Centrelink staff will launch two weeks of targeted industrial action over the Turnbull government’s “ideological attack” on the Department of Human Services.
The Community and Public Sector Union announced the upcoming strike action on Monday, saying it is in response to the automated debt recovery scandal, as well as job cuts and stalled negotiations over a pay rise.
CPSU spokesman Dermot Browne said the government was warned “years ago” by union members that the automated debt system was going to backfire, but pushed ahead anyway.
Centrelink is using an allegedly flawed computer algorithm to demand that thousands of Australians repay welfare they supposedly should never have received.
“We had people working on this stuff years ago saying, ‘this robo-debt stuff is going to be a really bad idea, you should not do it’, and they were ignored,” Mr Browne told The New Daily.
“We’ve also had people for the last three-and-a-half years saying, ‘your approach on bargaining which is cutting people’s workplace rights, refusing a decent pay rise and all that sort of stuff is a bad idea’, and they ignored that and steamed ahead anyway.”
Centrelink employees last took action over a pay rise between the Christmas and new year period.
Mr Browne said union members working on debt recovery complaints would be exempt from the new strike action, so as not to cause more distress to Australians impacted by the debt recovery process.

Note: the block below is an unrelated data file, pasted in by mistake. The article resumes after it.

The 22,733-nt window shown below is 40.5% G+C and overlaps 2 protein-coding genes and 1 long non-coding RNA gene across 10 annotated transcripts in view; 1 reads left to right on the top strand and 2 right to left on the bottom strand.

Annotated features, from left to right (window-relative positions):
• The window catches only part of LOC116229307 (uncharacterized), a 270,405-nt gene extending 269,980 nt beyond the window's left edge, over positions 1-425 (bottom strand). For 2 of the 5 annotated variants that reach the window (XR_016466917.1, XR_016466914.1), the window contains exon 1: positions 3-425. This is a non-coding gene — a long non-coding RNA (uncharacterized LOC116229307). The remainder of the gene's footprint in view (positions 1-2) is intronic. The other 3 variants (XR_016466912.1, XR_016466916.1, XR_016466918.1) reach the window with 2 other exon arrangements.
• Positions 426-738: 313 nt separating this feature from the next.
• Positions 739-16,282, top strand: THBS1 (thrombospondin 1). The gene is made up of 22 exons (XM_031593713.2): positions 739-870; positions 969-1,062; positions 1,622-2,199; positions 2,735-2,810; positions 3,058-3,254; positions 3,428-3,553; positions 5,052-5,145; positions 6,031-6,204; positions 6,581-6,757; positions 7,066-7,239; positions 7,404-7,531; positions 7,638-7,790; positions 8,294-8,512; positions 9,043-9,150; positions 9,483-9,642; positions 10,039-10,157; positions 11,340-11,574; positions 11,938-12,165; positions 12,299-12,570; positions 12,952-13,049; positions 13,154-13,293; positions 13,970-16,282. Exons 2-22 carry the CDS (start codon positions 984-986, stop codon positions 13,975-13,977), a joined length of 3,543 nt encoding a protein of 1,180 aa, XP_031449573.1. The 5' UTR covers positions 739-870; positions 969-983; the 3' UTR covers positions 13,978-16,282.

“Union members working directly right now on the robo-debt stuff, helping people navigate their way through the maze, they are going to be except from the industrial action,” he said.
“What we don’t want to do is make people who are caught up in that horrible situation make their life anymore difficult.”
The industrial action will be held on February 13, 15, 17, 20, 22 and 24, with workers taking 30-minute strikes.
It coincides with calls from the Greens and Labor to establish a Senate inquiry into the controversial scheme.
The automated program, which cross-references employment data from the Australian Tax Office and Centrelink, has been criticised by social services groups for placing profits above people.
The program has issued nearly 170,000 notices of potential overpayment since July last year, when human oversight was reduced in a bid to save money. Hundreds of complaints have been sent to the ‘Not My Debt‘ website, alleging that the amounts are either partly or wholly inaccurate.
Meanwhile, the department’s 34,000 staff have been without a pay rise for three-and-a-half years, alongside 5000 jobs and significant budget cuts.
Liberal Senator Eric Abetz, whose Tasmanian electorate has a large number of welfare recipients, recently accused Centrelink of having “let down the Australian people”, and did not rule out supporting a Senate inquiry. His Tasmanian electorate has a large number of welfare recipients.
Strikes to affect ‘services across Australia’: DHS
The Department of Human Services was first informed about the approaching strike on Friday, with General Manager Hank Jongen saying services across Australia could be affected.
“This action has the potential to impact Centrelink, Medicare and Child Support services across Australia,” he said in a statement provided to The New Daily.
“If there are disruptions they will be to our telephone and face-to-face services on Monday, Wednesday and Friday.
“We’re asking customers to use the self-service options available through myGov and the Centrelink, Medicare and Child Support mobile apps.
“Of course, anyone who needs to speak to us can phone or visit, they just need to know that this may take longer due to the industrial action.”
Mr Jongen reiterated that customer payments will not be affected by the industrial action, reassuring DHS will work hard to minimise disruption.